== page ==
Eventually, aerobic organisms began to evolve, consuming oxygen and bringing about an equilibrium in its availability. Free oxygen has been an important constituent of the atmosphere ever since.

Snowball Earth describes a theory that for millions of years the Earth was almost entirely or wholly covered in ice, stretching from the poles to the tropics.

This freezing happened over 650 million years ago in the Pre-Cambrian, though it's now thought that there may have been more than one of these global glaciations. They varied in duration and extent but during a full-on snowball event, life could only cling on in ice-free refuges, or where sunlight managed to penetrate through the ice to allow photosynthesis.

Artwork showing Snowball Earth

Snowball Earth


The Snowball Earth hypothesis posits that the Earth's surface became entirely or nearly entirely frozen at least once, some time earlier than 650 Ma (million years ago). Proponents of the hypothesis argue that it best explains sedimentary deposits generally regarded as of glacial origin at tropical paleolatitudes, and other otherwise enigmatic features in the geological record. Opponents of the hypothesis contest the implications of the geological evidence for global glaciation, the geophysical feasibility of an ice- or slush-covered ocean, and the difficulty of escaping an all-frozen condition. There are a number of unanswered questions, including whether the Earth was a full snowball, or a "slushball" with a thin equatorial band of open (or seasonally open) water.

The geological time frames under consideration come before the sudden appearance of multicellular life forms on Earth known as the Cambrian explosion, and the most recent snowball episode may have triggered the evolution of multi-cellular life on Earth. Another, much earlier and longer, snowball episode, the Huronian glaciation, which occurred 2400 to 2100 Ma may have been triggered by the first appearance of oxygen in the atmosphere, the "Great Oxygenation Event."

Life became more diverse and abundant in the seas during the Cambrian time period, which started about 545 million years ago. Fossils in Pre-Cambrian rocks are of simple life forms such as bacteria, with more complex soft-bodied creatures appearing towards the beginning of the Cambrian. Cambrian rocks show large numbers of many different types animals, many with hard shells.

This important shift is often described as an "explosion", but new evidence suggests that it may have been a more gradual change. Part of the difficulty is that the fossil record is not complete - some life forms were more likely to be fossilised than others, and the conditions that allow fossilisation to occur were also not constant.

Trilobite fossils

Life 'explodes'


The Cambrian explosion, or less popularly Cambrian radiation, was the relatively short evolutionary event, beginning around 542 million years ago in the Cambrian Period, during which most major animal phyla appeared, as indicated by the fossil record. Lasting for about the next 20 million years, it resulted in the origin of the body plan of modern metazoans. Additionally, the event was accompanied by major diversification of other organisms.[note 1] Prior to the Cambrian explosion,[note 2] most organisms were simple, composed of individual cells occasionally organized into colonies. Over the following 70 or 80 million years, the rate of diversification accelerated by an order of magnitude[note 3] and the diversity of life began to resemble that of today. Many of the present phyla appeared during this period, with the exception of Bryozoa, which made its earliest known appearance in the Lower Ordovician.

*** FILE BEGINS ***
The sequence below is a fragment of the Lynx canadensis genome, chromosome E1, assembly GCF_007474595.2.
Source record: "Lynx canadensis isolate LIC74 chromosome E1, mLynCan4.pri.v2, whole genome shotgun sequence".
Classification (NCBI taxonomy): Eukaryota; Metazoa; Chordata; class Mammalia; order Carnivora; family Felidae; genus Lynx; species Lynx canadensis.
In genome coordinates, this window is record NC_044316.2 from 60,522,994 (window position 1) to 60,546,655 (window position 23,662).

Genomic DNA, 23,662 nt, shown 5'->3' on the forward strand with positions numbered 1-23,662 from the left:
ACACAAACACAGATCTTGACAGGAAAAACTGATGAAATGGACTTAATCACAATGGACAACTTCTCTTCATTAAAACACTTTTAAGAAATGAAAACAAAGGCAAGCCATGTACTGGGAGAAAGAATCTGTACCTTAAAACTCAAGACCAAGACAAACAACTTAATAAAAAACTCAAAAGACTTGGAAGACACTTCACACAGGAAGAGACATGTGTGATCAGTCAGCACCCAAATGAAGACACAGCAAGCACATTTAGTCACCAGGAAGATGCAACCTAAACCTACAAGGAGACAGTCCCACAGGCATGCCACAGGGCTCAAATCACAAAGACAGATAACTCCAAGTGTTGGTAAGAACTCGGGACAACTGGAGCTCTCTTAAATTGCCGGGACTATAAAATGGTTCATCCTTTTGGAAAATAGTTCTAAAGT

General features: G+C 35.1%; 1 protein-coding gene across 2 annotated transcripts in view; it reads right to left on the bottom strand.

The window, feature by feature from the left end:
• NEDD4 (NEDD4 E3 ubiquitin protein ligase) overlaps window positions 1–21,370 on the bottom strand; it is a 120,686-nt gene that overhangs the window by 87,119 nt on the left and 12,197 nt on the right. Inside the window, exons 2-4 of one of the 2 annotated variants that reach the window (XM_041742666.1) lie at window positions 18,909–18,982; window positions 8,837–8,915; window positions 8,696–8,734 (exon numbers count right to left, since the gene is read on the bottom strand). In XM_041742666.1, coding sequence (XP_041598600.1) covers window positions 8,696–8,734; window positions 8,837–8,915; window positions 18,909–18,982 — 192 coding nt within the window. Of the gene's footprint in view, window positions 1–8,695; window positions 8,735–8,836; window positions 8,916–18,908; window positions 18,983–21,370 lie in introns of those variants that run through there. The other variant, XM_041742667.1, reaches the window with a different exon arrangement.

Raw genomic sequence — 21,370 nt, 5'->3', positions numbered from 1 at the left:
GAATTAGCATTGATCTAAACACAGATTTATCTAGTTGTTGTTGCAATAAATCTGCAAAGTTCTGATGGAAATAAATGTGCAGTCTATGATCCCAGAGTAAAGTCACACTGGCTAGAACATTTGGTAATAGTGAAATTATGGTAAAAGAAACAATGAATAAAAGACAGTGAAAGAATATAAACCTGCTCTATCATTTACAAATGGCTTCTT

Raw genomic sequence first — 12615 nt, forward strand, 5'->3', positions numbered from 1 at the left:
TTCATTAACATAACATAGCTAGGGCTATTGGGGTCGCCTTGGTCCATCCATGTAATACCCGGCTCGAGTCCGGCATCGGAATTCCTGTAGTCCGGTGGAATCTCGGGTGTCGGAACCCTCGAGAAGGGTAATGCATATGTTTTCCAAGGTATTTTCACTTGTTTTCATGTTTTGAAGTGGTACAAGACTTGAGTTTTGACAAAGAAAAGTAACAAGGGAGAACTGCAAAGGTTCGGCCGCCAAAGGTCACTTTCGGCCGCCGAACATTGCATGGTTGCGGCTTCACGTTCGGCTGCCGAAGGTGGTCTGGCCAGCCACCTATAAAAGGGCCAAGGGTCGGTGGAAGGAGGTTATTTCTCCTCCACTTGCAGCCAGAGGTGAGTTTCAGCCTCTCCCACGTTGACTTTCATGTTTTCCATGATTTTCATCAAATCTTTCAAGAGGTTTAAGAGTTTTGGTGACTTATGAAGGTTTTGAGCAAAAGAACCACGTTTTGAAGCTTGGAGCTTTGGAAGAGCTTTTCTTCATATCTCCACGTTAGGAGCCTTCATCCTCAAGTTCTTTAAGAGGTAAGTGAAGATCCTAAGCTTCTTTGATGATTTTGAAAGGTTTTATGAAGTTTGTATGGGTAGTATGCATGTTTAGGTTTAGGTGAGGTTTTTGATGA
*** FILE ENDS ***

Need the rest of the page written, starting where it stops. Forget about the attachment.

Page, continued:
The Cambrian explosion has generated extensive scientific debate. The seemingly rapid appearance of fossils in the “Primordial Strata” was noted as early as the 1840s, and in 1859 Charles Darwin discussed it as one of the main objections that could be made against the theory of evolution by natural selection. The long-running puzzlement about the appearance of the Cambrian fauna, seemingly abruptly and from nowhere, centers on three key points: whether there really was a mass diversification of complex organisms over a relatively short period of time during the early Cambrian; what might have caused such rapid change; and what it would imply about the origin of animal life. Interpretation is difficult due to a limited supply of evidence, based mainly on an incomplete fossil record and chemical signatures remaining in Cambrian rocks.

Phylogenetic analysis has been used to support the view that during the Cambrian radiation metazoa evolved monophyletically from a single common ancestor: flagellated colonial protists similar to modern choanoflagellates.

Following the "explosion" of life during the Cambriangeological time period, the fossil record suggests that life has become increasingly diverse through time. However, this general trend is punctuated by periods of time when large numbers of organisms became extinct. The largest five of these events are called major mass extinctions. Climate change,volcanoes and asteroid impacts have all been suggested as causes of these events. The event thatwiped out the dinosaurs about 65 million years ago is one of the "big five" and experts now favour the theory that it was one or more asteroid impacts that killed off these famous creatures and many other organisms.Artwork depicting the asteroid impact that may have wiped out the dinosaurs